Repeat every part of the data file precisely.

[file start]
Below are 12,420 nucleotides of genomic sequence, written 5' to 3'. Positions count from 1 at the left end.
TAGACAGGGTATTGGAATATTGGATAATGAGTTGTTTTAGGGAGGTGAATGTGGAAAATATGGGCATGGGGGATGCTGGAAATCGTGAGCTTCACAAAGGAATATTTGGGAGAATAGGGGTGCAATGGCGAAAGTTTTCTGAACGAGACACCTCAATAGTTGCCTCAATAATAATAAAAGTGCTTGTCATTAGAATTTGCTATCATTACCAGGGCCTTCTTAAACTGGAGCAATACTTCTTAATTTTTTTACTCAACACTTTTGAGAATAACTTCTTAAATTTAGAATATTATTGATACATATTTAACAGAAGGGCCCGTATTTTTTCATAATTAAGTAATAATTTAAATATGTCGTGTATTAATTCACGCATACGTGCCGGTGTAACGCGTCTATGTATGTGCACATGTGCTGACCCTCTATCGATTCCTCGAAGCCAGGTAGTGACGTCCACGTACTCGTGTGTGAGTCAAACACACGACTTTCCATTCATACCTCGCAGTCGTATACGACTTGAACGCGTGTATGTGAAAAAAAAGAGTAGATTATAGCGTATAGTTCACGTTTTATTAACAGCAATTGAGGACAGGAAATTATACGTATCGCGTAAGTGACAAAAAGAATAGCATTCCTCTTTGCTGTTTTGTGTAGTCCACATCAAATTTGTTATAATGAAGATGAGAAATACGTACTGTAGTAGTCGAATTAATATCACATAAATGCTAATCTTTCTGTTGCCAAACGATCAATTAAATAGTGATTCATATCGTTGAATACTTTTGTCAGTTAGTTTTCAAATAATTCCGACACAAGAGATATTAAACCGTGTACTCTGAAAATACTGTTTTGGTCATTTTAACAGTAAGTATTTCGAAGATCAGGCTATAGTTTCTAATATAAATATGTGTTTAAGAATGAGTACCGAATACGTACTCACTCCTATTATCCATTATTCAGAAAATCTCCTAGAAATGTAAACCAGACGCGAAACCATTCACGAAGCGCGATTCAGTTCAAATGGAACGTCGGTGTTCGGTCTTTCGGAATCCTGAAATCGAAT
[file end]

Below are 12,420 nucleotides of genomic sequence, written 5' to 3'. Positions count from 1 at the left end.
TAGACAGGGTATTGGAATATTGGATAATGAGTTGTTTTAGGGAGGTGAATGTGGAAAATATGGGCATGGGGGATGCTGGAAATCGTGAGCTTCACAAAGGAATATTTGGGAGAATAGGGGTGCAATGGCGAAAGTTTTCTGAACGAGACACCTCAATAGTTGCCTCAATAATAATAAAAGTGCTTGTCATTAGAATTTGCTATCATTACCAGGGCCTTCTTAAACTGGAGCAATACTTCTTAATTTTTTTACTCAACACTTTTGAGAATAACTTCTTAAATTTAGAATATTATTGATACATATTTAACAGAAGGGCCCGTATTTTTTCATAATTAAGTAATAATTTAAATATGTCGTGTATTAATTCACGCATACGTGCCGGTGTAACGCGTCTATGTATGTGCACATGTGCTGACCCTCTATCGATTCCTCGAAGCCAGGTAGTGACGTCCACGTACTCGTGTGTGAGTCAAACACACGACTTTCCATTCATACCTCGCAGTCGTATACGACTTGAACGCGTGTATGTGAAAAAAAAGAGTAGATTATAGCGTATAGTTCACGTTTTATTAACAGCAATTGAGGACAGGAAATTATACGTATCGCGTAAGTGACAAAAAGAATAGCATTCCTCTTTGCTGTTTTGTGTAGTCCACATCAAATTTGTTATAATGAAGATGAGAAATACGTACTGTAGTAGTCGAATTAATATCACATAAATGCTAATCTTTCTGTTGCCAAACGATCAATTAAATAGTGATTCATATCGTTGAATACTTTTGTCAGTTAGTTTTCAAATAATTCCGACACAAGAGATATTAAACCGTGTACTCTGAAAATACTGTTTTGGTCATTTTAACAGTAAGTATTTCGAAGATCAGGCTATAGTTTCTAATATAAATATGTGTTTAAGAATGAGTACCGAATACGTACTCACTCCTATTATCCATTATTCAGAAAATCTCCTAGAAATGTAAACCAGACGCGAAACCATTCACGAAGCGCGATTCAGTTCAAATGGAACGTCGGTGTTCGGTCTTTCGGAATCCTGAAATCGAAT